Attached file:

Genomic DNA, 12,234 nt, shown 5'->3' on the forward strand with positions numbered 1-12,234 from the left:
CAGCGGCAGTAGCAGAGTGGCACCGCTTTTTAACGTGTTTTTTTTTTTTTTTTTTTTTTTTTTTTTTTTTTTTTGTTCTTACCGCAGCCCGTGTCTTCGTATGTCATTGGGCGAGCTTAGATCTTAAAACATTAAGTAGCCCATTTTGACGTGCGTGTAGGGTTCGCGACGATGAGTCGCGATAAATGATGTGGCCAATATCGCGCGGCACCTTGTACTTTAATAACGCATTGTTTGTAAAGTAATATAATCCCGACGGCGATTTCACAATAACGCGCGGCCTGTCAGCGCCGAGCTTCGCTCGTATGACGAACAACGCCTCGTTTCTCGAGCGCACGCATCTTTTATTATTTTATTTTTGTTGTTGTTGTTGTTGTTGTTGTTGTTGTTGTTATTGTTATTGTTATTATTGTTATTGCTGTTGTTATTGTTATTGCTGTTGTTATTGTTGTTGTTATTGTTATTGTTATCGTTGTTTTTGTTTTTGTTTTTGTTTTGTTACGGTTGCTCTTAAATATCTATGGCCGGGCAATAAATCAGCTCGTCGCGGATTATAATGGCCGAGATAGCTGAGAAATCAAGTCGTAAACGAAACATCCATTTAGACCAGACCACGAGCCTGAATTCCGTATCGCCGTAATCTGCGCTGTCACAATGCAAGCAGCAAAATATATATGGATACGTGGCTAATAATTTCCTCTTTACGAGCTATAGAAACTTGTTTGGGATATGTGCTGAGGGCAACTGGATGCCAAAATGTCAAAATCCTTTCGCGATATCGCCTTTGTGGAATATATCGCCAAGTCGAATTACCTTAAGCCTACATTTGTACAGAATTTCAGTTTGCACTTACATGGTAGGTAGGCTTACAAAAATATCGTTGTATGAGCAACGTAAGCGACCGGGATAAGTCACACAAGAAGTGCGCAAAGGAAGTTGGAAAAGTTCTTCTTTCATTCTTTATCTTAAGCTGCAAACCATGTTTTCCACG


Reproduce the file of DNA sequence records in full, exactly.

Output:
Genomic DNA, 12,234 nt, shown 5'->3' on the forward strand with positions numbered 1-12,234 from the left:
CAGCGGCAGTAGCAGAGTGGCACCGCTTTTTAACGTGTTTTTTTTTTTTTTTTTTTTTTTTTTTTTTTTTTTTTGTTCTTACCGCAGCCCGTGTCTTCGTATGTCATTGGGCGAGCTTAGATCTTAAAACATTAAGTAGCCCATTTTGACGTGCGTGTAGGGTTCGCGACGATGAGTCGCGATAAATGATGTGGCCAATATCGCGCGGCACCTTGTACTTTAATAACGCATTGTTTGTAAAGTAATATAATCCCGACGGCGATTTCACAATAACGCGCGGCCTGTCAGCGCCGAGCTTCGCTCGTATGACGAACAACGCCTCGTTTCTCGAGCGCACGCATCTTTTATTATTTTATTTTTGTTGTTGTTGTTGTTGTTGTTGTTGTTGTTGTTATTGTTATTGTTATTATTGTTATTGCTGTTGTTATTGTTATTGCTGTTGTTATTGTTGTTGTTATTGTTATTGTTATCGTTGTTTTTGTTTTTGTTTTTGTTTTGTTACGGTTGCTCTTAAATATCTATGGCCGGGCAATAAATCAGCTCGTCGCGGATTATAATGGCCGAGATAGCTGAGAAATCAAGTCGTAAACGAAACATCCATTTAGACCAGACCACGAGCCTGAATTCCGTATCGCCGTAATCTGCGCTGTCACAATGCAAGCAGCAAAATATATATGGATACGTGGCTAATAATTTCCTCTTTACGAGCTATAGAAACTTGTTTGGGATATGTGCTGAGGGCAACTGGATGCCAAAATGTCAAAATCCTTTCGCGATATCGCCTTTGTGGAATATATCGCCAAGTCGAATTACCTTAAGCCTACATTTGTACAGAATTTCAGTTTGCACTTACATGGTAGGTAGGCTTACAAAAATATCGTTGTATGAGCAACGTAAGCGACCGGGATAAGTCACACAAGAAGTGCGCAAAGGAAGTTGGAAAAGTTCTTCTTTCATTCTTTATCTTAAGCTGCAAACCATGTTTTCCACG